Sometimes the season changed in the telling,
sometimes the state, but it was always during

the Depression, and he was alone in the boxcar,
the train stalled beneath a sky wider

than any he'd seen so far, the fields of grass
wider than the sky. He'd been curious

to see if things were as bad somewhere else
as they were at home. They were—and worse,

he said, places with no trees, no water.
He hadn't eaten all day, all week, his hunger

hard-fixed, doubled, gleaming as the rails. A lone
house broke the sharp horizon, the train dreaming

beneath him, so he climbed down, walked out,
the grass parting at his knees. The windows

were open, curtainless, and the screendoor,
unlatched, moved to open, too, when he knocked.

He could see in all the way through to the kitchen—
and he smelled before he saw the lidded

pot on the stove, the steam escaping. Her clothes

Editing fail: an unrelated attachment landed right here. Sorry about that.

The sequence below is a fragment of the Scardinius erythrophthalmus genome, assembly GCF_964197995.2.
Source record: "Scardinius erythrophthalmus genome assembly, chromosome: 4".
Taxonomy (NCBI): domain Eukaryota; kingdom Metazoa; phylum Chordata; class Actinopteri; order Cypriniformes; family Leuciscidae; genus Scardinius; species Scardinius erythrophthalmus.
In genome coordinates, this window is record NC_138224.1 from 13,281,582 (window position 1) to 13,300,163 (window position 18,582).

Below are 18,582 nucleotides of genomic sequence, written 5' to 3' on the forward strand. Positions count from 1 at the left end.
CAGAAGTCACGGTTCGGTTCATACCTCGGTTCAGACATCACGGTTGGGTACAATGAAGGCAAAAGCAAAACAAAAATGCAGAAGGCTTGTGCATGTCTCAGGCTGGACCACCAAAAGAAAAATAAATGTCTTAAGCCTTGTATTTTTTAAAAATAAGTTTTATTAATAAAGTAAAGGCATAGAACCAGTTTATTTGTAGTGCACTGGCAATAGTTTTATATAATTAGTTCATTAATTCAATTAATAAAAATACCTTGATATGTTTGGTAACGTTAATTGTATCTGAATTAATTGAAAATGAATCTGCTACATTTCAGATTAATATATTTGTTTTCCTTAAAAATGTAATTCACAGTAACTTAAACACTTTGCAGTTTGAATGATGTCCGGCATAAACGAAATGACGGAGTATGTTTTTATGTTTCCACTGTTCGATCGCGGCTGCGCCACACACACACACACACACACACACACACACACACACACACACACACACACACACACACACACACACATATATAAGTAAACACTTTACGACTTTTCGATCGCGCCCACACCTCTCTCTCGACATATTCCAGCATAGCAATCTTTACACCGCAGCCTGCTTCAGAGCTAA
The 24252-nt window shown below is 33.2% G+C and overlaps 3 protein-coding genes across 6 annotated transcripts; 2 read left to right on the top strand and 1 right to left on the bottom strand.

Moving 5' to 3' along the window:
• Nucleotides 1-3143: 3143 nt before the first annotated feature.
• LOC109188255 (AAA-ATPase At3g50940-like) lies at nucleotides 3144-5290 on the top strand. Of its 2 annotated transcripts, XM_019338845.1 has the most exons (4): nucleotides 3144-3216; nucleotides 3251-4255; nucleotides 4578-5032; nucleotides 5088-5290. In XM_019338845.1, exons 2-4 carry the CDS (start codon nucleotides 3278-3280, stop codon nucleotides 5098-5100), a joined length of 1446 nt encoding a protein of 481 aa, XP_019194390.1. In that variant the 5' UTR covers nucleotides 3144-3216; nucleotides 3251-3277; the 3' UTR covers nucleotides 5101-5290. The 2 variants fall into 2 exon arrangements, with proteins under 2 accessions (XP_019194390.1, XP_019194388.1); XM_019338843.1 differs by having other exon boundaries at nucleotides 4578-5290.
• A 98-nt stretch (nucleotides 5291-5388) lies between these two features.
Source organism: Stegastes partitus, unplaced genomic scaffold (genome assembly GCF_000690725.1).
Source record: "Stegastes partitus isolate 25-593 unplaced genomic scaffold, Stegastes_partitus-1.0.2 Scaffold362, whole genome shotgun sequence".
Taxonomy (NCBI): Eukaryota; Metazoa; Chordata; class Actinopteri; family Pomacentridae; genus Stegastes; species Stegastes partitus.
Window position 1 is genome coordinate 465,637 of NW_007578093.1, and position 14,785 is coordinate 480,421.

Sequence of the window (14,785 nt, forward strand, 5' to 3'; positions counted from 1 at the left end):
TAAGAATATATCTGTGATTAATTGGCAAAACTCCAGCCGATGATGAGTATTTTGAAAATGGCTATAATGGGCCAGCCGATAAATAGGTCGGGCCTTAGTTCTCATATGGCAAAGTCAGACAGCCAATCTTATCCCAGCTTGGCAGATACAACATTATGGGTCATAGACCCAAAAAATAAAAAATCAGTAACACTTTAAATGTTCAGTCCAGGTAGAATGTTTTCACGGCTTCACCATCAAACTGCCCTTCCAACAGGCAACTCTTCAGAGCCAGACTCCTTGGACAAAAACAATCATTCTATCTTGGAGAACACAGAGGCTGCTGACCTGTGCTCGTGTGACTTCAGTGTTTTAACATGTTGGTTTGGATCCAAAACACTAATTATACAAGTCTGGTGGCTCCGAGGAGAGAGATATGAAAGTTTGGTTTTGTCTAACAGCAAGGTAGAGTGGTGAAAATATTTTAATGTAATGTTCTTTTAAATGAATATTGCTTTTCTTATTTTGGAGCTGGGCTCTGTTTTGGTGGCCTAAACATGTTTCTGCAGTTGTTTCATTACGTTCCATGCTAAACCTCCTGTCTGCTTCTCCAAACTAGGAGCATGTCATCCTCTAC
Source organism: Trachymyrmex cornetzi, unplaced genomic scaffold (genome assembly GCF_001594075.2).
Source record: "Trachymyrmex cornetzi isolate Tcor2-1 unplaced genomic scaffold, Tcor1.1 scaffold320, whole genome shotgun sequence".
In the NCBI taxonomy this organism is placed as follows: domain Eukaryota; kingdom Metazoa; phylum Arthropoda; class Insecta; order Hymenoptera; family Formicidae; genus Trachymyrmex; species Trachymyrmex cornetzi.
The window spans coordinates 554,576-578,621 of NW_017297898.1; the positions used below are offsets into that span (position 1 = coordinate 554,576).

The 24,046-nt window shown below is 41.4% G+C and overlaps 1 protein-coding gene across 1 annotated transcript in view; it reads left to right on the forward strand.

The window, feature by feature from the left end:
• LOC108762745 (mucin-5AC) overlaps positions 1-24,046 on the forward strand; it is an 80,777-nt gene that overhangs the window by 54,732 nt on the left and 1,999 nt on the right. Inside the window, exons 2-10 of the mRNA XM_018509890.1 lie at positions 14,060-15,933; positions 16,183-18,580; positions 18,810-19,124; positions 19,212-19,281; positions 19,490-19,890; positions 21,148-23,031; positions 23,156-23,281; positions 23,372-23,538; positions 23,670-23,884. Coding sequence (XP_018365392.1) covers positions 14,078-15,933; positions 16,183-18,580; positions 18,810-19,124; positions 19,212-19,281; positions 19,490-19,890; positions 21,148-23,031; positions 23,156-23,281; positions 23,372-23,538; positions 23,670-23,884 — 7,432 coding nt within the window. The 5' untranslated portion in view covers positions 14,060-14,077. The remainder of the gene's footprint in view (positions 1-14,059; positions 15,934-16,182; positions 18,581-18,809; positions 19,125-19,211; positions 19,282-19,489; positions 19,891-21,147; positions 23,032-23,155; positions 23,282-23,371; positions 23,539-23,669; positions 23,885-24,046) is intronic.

moved on the line for all reply, the sheets,

a slip, one dress, washed thin, worn to translucence;
through it he could see what he mistook for fields

of roses until a crow flew in with the wind—
sudden, fleeting seam. By the time he got back to the train,

he'd guessed already what he'd taken—pot
and all—a hen, an old one that had quit

laying, he was sure, or she wouldn't have killed it.
The train began to move then, her house falling

away from him. The story ended with the meat
not quite done, but, believe him, he ate it

all, white and dark, back, breast, legs, and thighs,
strewing the still-warm bones behind him for miles.